President Trump managed to clinch not only the GOP nomination for president in 2016, but the White House too, thanks in large part to a no-holds-barred attitude, especially when it came to illegal immigration.
He promised to secure the border with a wall and crack down on the number of immigrants illegally entering the country.
While we’re waiting for the wall, he has been doing a number of different things to make part two the second part of the promise a reality. However, there are many loopholes that exist in our current system that are allowing folks to enter in large numbers.
Federal rules allow immigrants who have legal status in America to “sponsor” several family members from their home countries. On average, legal immigrants sponsor three additional immigrants; and newly arrived Mexicans sponsor an additional six family members.
As you can see, this causes rapid multiplication in a phenomenon referred to as “chain immigration.”
According to The Washington Examiner,
The statistics analyzed by the Center for Immigration Studies find that sponsorships exceed initial immigration numbers.
Called “chain migration” because the first immigrant acts as a link to many others legally allowed to follow, the practice is having a huge impact on the U.S.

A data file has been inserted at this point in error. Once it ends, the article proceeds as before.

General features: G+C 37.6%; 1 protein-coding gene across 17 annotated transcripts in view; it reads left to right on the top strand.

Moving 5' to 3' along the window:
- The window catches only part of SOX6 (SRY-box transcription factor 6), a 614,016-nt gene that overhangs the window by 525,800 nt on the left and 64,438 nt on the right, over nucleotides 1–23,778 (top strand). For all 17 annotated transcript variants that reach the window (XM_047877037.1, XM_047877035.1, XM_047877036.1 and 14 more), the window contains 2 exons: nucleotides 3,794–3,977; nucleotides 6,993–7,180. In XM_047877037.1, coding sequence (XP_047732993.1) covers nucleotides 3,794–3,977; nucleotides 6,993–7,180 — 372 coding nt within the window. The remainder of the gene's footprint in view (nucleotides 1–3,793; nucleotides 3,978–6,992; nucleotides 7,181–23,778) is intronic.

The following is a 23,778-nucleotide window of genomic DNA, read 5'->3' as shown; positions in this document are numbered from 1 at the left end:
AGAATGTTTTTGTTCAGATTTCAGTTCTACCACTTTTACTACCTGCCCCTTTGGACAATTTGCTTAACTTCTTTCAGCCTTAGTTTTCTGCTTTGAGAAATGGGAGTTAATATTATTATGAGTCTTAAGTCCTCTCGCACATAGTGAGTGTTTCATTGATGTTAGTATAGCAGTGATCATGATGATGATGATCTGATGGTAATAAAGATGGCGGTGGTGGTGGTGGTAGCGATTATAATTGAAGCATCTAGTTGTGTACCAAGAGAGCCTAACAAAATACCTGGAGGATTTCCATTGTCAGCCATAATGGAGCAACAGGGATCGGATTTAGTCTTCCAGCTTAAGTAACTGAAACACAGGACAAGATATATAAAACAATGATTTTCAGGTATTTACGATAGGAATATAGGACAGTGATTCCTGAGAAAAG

Called “chain migration” because the first immigrant acts as a link to many others legally allowed to follow, the practice is having a huge impact on the U.S. Sponsors are “native-born citizens or naturalized citizens.”
Jessica Vaughan, the director of policy studies at the Center for Immigration Studies, reported that in the last 10 years half the 10.6 million immigrants allowed into the country were “initiating” and the rest sponsored followers. Over the last 35 years, over 60 percent were sponsored.
Her findings are even more alarming when considering the fate of some 800,000 recipients of the Obama-era Deferred Action for Childhood Arrivals. “Deferred Action for Childhood Arrivals (DACA) program is likely to increase chain migration in the future, as DACA beneficiaries eventually qualify for citizenship and the opportunity to sponsor their parents and siblings, many of whom also have been residing in the United States illegally,” she wrote in the report.
One of the key findings in her report states that over the last 35 years, chain migration is exceeding new immigration. Between the years of 1981 to 2016, 33 million immigrants were admitted to the United States. Of that number, 20 million were a result of chain migration.
The largest group of family members being approved for chain migration are spouses and parents, mostly due to the fact that the number of admissions for these groups of people are unlimited by law.
Most of these immigrants are good, hard-working people. But, as you can see, these numbers pose a significant problem for the stability of our country, slowing assimilation and making it difficult for our nation to keep up.
Some sort of action needs to be taken soon in order to fix this situation before the number of immigrants overburdens our system and resources, leaving American citizens high and dry.